Whether you’re hopping on a plane or jumping into your car for a road trip, digestive issues can put a damper on your travel plans. Even people who don’t have trouble with regular bowel movements may find that they become constipated when they go on holiday due to the change in routine.
Travel constipation can start while you’re in transit; taking a long road trip or plane journey often means limited access to toilets. Once you’re settled into your hotel, it’s still not quite home, so your bowels might be feeling shy. Then there are dietary changes which play a big role as you’re probably eating different foods than you do at home.
And let’s not forget sleep disruptions, especially if you’ve changed time zones or ended up on a lumpy pull-out sofa or in tent – it can all impact your ability to go regularly.
Fortunately, avoiding travel constipation isn’t as complex as you might think. There are a few simple ways to prevent it or get your bowels moving again if it does strike.
One week before you travel
Start taking the supplements in our Travel Survival Kit – watch my video to hear more about how I put together these key supplements to help prevent and manage digestive and gut symptoms that may be triggered by travelling, eating later, and drinking more than usual.
I explain how the combination of supplements in the Kit help to ensure your gut is in great shape, and good to go on holiday. I also share tips on what to do if you do come down with a bug while you’re away.
If you’re travelling by car, add movement breaks into your itinerary. This can be as simple as planning five minute stops every hour or two to walk around or doing some light stretching by your car.
If you’re travelling by air, set reminders to stand up and walk down the aisle. This can help keep your digestive tract from becoming stagnant. You can also give your digestive system some extra love by taking a Digestive Enzymes tablet before meals to help break down food and reduce uncomfortable bloating.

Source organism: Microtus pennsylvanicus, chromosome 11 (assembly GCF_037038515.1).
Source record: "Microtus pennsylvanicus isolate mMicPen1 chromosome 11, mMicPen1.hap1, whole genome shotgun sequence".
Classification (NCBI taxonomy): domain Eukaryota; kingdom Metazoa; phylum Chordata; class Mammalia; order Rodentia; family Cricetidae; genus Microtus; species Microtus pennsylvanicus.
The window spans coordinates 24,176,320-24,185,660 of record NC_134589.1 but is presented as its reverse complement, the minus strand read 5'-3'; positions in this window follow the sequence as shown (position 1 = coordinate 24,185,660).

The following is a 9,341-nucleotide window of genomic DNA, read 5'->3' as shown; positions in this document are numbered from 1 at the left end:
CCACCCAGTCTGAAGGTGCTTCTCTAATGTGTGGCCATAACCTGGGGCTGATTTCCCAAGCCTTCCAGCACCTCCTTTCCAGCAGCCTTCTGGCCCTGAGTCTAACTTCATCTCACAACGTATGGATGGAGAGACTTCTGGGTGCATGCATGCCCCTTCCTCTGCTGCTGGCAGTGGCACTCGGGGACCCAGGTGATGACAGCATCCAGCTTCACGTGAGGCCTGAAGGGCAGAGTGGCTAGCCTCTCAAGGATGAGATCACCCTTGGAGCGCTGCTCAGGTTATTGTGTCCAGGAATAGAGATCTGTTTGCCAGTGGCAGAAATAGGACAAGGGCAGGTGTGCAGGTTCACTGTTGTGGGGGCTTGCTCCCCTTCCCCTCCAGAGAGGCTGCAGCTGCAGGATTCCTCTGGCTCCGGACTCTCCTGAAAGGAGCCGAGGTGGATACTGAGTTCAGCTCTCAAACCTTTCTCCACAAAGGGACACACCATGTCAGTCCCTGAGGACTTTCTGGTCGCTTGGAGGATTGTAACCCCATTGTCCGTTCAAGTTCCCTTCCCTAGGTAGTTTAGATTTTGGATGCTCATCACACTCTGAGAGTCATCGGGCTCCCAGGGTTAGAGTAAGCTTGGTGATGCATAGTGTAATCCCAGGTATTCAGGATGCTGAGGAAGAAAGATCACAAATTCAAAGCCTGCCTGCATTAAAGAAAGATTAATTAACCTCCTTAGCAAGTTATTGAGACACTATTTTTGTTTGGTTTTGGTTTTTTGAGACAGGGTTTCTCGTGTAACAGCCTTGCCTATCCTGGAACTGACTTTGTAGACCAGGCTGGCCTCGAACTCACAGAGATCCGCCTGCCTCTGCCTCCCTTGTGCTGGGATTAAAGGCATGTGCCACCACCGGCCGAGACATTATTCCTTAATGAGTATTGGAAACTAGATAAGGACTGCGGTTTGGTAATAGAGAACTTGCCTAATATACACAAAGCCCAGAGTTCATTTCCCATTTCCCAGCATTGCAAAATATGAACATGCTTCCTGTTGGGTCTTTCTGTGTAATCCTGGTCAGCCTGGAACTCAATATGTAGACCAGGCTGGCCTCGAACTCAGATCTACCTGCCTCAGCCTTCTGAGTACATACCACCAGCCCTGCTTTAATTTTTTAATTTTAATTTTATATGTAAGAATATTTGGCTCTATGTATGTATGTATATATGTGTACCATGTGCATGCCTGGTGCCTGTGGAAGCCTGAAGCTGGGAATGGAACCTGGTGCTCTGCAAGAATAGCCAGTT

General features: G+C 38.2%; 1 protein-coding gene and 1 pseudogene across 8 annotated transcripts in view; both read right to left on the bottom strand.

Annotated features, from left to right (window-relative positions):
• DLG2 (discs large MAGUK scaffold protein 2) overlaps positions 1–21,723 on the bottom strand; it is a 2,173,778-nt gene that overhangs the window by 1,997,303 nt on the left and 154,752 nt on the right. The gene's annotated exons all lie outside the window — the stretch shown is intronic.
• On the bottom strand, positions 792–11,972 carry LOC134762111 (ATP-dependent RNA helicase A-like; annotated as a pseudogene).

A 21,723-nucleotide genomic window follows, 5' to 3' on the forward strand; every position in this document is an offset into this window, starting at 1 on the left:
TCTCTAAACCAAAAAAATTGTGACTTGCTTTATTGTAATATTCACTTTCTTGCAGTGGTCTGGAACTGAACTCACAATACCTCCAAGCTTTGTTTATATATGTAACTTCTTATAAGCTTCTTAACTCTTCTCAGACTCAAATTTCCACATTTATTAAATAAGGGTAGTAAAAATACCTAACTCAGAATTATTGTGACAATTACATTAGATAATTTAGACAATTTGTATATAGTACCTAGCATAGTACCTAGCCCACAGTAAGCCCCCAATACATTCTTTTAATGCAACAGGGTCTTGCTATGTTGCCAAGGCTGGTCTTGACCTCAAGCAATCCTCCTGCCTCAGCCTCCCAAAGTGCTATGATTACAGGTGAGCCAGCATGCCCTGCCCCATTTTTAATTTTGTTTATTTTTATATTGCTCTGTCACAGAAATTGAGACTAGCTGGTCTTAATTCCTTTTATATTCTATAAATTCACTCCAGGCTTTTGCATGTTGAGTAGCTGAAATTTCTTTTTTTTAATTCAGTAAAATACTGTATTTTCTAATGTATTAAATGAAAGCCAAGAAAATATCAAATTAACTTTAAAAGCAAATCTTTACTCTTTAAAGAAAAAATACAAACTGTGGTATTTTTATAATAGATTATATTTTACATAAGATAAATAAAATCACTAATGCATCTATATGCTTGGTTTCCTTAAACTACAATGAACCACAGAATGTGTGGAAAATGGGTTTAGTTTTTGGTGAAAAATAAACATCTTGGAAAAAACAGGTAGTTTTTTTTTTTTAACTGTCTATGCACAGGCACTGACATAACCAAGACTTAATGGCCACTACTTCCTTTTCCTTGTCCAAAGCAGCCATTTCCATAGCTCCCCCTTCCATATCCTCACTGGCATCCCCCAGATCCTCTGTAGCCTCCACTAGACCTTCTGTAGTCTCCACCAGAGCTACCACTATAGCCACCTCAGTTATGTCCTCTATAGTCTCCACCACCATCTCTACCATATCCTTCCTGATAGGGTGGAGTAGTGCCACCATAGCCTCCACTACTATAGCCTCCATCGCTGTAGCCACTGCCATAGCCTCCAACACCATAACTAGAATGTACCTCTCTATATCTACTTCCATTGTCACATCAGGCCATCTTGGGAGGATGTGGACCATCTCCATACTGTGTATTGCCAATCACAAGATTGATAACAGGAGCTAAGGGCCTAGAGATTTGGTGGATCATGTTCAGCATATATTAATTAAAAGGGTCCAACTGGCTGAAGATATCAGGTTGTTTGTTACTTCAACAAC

For a variety of reasons, many people try to limit their toilet breaks while in transit to their final destination. Some might be averse to on-board/motorway toilets, while others may try to take as few rest stops as possible during their drive, keen to get to their destination quickly. Others may even avoid drinking water to, again, limit how many times they need to use the toilet.
In any case, waiting too long to use the toilet and not drinking enough water can cause your digestive tract to become backed up. Additionally, holding it in and dehydration can harden your stools, making them uncomfortable to pass. On a similar note, holding in your wee for an extended period may increase your risk for urinary infections, including your kidneys and bladder.
Be mindful of how much (or how little) you are drinking. It can be beneficial to plan your water intake. For example, you may want to take occasional sips from your water bottle during travel and then be more intentional about drinking greater amounts once you arrive at your destination.
While on holiday
Eat plenty of fibre – it helps add bulk to your stool, allowing for easier passage through the digestive tract. Dietary fibre is typically found in the likes of fruits, vegetables, and whole grains. If you’re not eating enough fibre, it can slow down your bowel movements, and in some cases, make them hard and uncomfortable to pass. Set yourself up for success by packing snacks that will boost your fibre intake.
Travel-friendly fibre-rich snack options include:
- Sunflower seeds
- Pumpkin seeds
- Dried fruit
- Roasted chickpeas
- Our ‘Fibre rich Flax-jacks’ – get the recipe here
When dining out, make an effort to include a serving of fruits and vegetables in your choices – always eat fruit before a meal, not afterwards. Fruit shouldn’t be dessert, as the fructose in it can cause excessive crampy gas. Fruit shouldn’t be dessert, as the fructose in it can cause excessive crampy gas – and vegetables in your choices. It’s always fun to try different foods and enjoy treats while on holiday, but don’t leave your healthy diet at home. Eating plenty of fibre from whole grains, fruits, and vegetables will help keep your gut bacteria happy, which is key to a happy holiday, too.
No-one wants to start a holiday trying to cope with constipation, so plan properly and don’t let it ruin your holiday.
If you have any questions about a digestive and gut health issue, please get touch.